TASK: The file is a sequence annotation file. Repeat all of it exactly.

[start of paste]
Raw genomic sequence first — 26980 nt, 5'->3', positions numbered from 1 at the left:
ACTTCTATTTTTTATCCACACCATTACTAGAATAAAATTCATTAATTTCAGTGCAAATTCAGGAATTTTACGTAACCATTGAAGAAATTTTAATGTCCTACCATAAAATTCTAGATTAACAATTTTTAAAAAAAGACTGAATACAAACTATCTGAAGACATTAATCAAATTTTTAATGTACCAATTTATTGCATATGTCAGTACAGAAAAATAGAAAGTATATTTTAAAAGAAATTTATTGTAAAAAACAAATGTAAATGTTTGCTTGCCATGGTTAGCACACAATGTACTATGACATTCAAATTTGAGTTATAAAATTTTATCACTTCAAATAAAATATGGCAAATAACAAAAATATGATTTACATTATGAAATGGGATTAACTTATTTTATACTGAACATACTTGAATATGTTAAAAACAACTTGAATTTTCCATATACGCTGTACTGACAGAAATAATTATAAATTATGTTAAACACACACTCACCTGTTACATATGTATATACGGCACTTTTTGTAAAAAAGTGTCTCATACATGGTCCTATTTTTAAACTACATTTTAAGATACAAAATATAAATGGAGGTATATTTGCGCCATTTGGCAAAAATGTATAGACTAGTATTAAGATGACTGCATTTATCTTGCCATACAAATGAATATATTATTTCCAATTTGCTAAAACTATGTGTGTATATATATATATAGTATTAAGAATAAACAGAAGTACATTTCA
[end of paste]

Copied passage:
Raw genomic sequence first — 26980 nt, 5'->3', positions numbered from 1 at the left:
ACTTCTATTTTTTATCCACACCATTACTAGAATAAAATTCATTAATTTCAGTGCAAATTCAGGAATTTTACGTAACCATTGAAGAAATTTTAATGTCCTACCATAAAATTCTAGATTAACAATTTTTAAAAAAAGACTGAATACAAACTATCTGAAGACATTAATCAAATTTTTAATGTACCAATTTATTGCATATGTCAGTACAGAAAAATAGAAAGTATATTTTAAAAGAAATTTATTGTAAAAAACAAATGTAAATGTTTGCTTGCCATGGTTAGCACACAATGTACTATGACATTCAAATTTGAGTTATAAAATTTTATCACTTCAAATAAAATATGGCAAATAACAAAAATATGATTTACATTATGAAATGGGATTAACTTATTTTATACTGAACATACTTGAATATGTTAAAAACAACTTGAATTTTCCATATACGCTGTACTGACAGAAATAATTATAAATTATGTTAAACACACACTCACCTGTTACATATGTATATACGGCACTTTTTGTAAAAAAGTGTCTCATACATGGTCCTATTTTTAAACTACATTTTAAGATACAAAATATAAATGGAGGTATATTTGCGCCATTTGGCAAAAATGTATAGACTAGTATTAAGATGACTGCATTTATCTTGCCATACAAATGAATATATTATTTCCAATTTGCTAAAACTATGTGTGTATATATATATATAGTATTAAGAATAAACAGAAGTACATTTCA